Infrastructures are an insignia of modernity. They provide the architecture for circulation of good, utilities, resources, and they also facilitate the connection of people, societies, and places across the globe. Infrastructures are generating the conditions in which everyday life unfolds. Through infrastructure imperial powers have integrated the Global South into the Global world economy. International relations, trade, and war are often animated by infrastructures, which remain crucial to contemporary geo-economic domination in the Global South. Scholars of Philosophy, Science and Technology Studies, Anthropology, Sociology, and Geography have examined how infrastructures are imbricated in social relationships, and by extension in politics and economics. Their findings are raising critical questions about actors and agency in a physical world, the perils and promise of infrastructure, and interlinkage of affects and materials.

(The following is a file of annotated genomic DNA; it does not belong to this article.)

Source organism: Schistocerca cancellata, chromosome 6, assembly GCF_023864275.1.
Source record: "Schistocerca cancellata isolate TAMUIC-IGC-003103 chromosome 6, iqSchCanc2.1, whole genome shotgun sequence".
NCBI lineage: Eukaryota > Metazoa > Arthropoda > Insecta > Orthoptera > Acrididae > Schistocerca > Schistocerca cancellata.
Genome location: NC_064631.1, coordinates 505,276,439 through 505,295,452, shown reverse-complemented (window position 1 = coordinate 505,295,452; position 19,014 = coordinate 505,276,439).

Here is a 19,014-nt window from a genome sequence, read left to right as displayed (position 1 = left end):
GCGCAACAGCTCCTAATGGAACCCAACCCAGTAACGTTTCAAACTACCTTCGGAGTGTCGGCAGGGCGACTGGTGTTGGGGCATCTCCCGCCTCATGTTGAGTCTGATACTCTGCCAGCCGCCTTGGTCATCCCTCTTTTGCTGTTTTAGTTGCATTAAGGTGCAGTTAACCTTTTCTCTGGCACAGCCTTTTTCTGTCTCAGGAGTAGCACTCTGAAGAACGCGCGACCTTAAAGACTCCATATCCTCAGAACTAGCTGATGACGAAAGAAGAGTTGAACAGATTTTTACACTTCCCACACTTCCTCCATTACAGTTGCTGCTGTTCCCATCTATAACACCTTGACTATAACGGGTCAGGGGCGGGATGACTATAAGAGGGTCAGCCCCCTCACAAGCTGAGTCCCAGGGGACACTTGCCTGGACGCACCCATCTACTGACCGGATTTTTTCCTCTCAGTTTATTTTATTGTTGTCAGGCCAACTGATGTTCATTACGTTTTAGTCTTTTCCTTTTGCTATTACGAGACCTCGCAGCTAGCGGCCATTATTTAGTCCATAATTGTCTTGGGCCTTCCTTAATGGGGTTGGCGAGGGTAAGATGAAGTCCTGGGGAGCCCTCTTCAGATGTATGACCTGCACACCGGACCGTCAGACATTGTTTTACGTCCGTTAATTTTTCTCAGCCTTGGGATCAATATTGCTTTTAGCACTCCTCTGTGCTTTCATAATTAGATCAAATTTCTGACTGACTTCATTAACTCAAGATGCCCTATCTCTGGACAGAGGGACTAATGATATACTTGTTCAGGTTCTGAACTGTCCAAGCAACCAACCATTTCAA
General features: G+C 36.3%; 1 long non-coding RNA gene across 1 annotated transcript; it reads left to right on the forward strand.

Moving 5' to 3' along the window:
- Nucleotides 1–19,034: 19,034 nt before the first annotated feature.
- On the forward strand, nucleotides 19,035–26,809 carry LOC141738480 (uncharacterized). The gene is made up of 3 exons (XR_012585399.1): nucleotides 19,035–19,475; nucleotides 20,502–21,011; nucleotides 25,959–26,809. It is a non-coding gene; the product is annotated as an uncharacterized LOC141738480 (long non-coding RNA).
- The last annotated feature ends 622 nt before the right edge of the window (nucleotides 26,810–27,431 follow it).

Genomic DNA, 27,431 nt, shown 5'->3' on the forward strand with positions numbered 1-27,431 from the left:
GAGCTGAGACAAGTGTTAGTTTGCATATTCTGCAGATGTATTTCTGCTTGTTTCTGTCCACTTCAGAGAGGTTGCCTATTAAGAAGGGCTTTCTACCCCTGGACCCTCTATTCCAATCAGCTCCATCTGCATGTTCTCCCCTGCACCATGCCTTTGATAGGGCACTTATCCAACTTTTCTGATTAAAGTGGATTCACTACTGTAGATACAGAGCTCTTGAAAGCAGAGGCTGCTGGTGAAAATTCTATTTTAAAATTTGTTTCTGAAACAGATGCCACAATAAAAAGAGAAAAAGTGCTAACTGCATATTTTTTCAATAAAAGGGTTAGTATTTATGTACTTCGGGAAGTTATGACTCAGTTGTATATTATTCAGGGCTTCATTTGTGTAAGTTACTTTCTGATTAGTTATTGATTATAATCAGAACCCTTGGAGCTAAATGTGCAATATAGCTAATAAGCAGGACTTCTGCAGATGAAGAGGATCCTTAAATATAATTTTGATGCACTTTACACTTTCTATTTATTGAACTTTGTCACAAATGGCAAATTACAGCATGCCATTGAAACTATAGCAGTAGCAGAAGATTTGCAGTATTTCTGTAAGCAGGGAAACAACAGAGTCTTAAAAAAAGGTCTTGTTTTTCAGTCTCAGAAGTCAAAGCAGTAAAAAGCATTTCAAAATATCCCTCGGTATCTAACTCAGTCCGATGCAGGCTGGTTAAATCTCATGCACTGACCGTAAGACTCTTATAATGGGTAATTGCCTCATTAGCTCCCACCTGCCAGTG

To explore this concept further, the Arab Political Science Network (APSN) organized a webinar to discuss the growing interdisciplinary work linking the role of infrastructure to political and economic policies in the Global South. The event featured experts from the Infrastructure, International Politics and Everyday life in the Horn of Africa project that examines transregional relationships between the Arabian Gulf and the Horn of Africa through the lens of port infrastructures and transport corridors in the Red Sea and the Gulf of Aden.